Is life any better for people in professional jobs? I spoke to A (she did not want me to use her name as it might affect her job prospects). She left University recently after completing an MA in newspaper journalism. Working life has not been a positive experience for her.
“In my first trainee reporter job I worked incredibly hard. I was contracted to work 830-5pm but never left the office before 630pm, for which I did not get paid. After six months I was made redundant, I believe unfairly, and I did get support from the National Union of Journalists, but it had a damaging effect on my confidence.”
She thinks that the way that work is nowadays is having a negative effect on her generation.
“For lots of people my age it is the job insecurity and the effect it is having including anxiety and mental health issues. It is also the cost of living, the level of debt that we have, and the reality that for many people they are not getting a living wage but just earning above the national minimum wage.”
A has now got a better job, working in a job where the National Union ofJournalists has negotiated a proper training programme for trainee journalists and hours of work are reflected in the salary. She feels that some of her friends need a union.
‘’Many are on zero hour contracts in telesales, bar and retail work with little protection over their rights at work. But hardly any of them are in a union but they really need one!”
For people who work in the public services, particularly experienced professional workers, their lives have been changed for the worse. B has been a Mental Health social worker for nearly 20 years.(She did not want to be identified, fearing victimisation). She works in a northern town and has seen growing uncertainty in her life at work and witnessed the effect of cuts on the service.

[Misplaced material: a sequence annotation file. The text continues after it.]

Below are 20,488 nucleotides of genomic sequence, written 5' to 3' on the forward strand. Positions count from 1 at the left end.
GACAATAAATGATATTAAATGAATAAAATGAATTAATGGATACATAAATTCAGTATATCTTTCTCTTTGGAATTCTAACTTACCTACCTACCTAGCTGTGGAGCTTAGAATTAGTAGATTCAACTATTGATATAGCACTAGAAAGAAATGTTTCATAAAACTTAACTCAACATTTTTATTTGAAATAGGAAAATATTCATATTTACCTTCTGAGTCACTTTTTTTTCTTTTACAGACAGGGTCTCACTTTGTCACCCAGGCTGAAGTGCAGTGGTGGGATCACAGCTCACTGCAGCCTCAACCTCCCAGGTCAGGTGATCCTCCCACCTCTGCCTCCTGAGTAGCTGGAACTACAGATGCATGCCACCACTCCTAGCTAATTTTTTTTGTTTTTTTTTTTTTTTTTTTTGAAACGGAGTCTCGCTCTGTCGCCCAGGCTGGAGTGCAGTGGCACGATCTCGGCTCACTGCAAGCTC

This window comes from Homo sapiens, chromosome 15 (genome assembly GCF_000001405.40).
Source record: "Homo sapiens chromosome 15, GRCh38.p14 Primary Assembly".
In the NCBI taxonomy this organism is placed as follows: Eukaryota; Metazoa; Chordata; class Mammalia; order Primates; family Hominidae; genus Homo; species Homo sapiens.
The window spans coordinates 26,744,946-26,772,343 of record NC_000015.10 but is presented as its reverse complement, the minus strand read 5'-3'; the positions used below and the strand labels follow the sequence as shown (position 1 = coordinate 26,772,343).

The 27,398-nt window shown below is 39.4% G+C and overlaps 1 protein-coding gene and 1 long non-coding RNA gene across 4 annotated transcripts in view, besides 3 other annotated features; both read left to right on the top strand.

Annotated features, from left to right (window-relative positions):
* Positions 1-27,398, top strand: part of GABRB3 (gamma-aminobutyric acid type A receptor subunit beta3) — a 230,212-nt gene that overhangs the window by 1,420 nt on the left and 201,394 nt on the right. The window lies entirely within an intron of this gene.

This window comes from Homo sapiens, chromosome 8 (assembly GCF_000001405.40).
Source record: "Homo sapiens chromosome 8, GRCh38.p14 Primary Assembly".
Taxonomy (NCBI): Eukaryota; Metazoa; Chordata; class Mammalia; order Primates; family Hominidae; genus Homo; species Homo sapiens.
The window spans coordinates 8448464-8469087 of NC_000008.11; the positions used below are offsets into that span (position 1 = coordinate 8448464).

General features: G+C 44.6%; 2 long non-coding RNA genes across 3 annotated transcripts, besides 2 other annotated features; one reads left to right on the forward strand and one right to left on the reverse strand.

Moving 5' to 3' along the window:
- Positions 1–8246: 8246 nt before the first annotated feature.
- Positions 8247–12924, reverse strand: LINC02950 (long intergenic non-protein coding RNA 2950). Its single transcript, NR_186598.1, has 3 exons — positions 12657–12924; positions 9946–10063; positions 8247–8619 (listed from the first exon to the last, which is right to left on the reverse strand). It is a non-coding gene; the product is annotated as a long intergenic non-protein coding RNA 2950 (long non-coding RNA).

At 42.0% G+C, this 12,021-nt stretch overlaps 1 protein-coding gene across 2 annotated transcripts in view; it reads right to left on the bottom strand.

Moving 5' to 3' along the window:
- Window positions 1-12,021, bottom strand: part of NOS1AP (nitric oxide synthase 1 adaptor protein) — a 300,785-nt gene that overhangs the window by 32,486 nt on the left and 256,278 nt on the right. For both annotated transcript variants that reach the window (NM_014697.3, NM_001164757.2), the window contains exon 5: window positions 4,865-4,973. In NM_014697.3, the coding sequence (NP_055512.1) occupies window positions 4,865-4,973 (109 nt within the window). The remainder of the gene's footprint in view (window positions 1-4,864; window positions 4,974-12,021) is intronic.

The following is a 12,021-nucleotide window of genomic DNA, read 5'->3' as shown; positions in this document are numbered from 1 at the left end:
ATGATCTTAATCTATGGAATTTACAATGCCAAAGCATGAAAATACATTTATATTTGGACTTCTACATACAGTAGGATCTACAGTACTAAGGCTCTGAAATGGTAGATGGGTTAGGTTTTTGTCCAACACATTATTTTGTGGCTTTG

“We have seen year on year cuts to the service. Staff leave and do not get replaced, every year there are staff reorganisations and everyone, including the managers, do not know if they are going to keep their job.”
Since 2010 her pay and terms and conditions have been cut. This year public sector workers have been offered a 1% pay rise. Unison her trade union said; With inflation currently running at 2.8% (RPI) this is a further pay cut on top of the 18% real-terms cut in wages since 2010 and the continuing local cuts to pay and conditions.
B says, “Three years ago we were forced to take 3 days unpaid leave, they then tried to cut our sick pay, and the payments we get to do the job including payments towards the cost of using our car. You have to have a car to go and visit the clients.”
She works in a unionised work place, so the staff got Unison involved and balloted for industrial action. It was a partial victory; “We achieved something and people did feel strongly about the issues. “But she feels that over the last five years her job has changed beyond recognition.
Originally the job was concentrating on peoples’ needs, now it is about how much will everything cost. I don’t feel valued or respected, everyone has huge caseloads and it is like the whole system is in meltdown
B’s response has been to get involved in the union.”I have just become a shop steward and will be going to conference, for the first time, this month. We need to make the union more relevant to the staff, only half the workforce are in the union, we need to do more campaigning.”
These stories are replicated in many people’s lives across this country. Recent research has shown that women have suffered more from the cuts than men and this injustice is reflected in the growing number of women active in single issue campaigns, in the Green Party and in trade unions. The history of this country is one of resistance to injustice and inequality: perhaps through some of these women we are seeing the beginnings of a new era of political activity.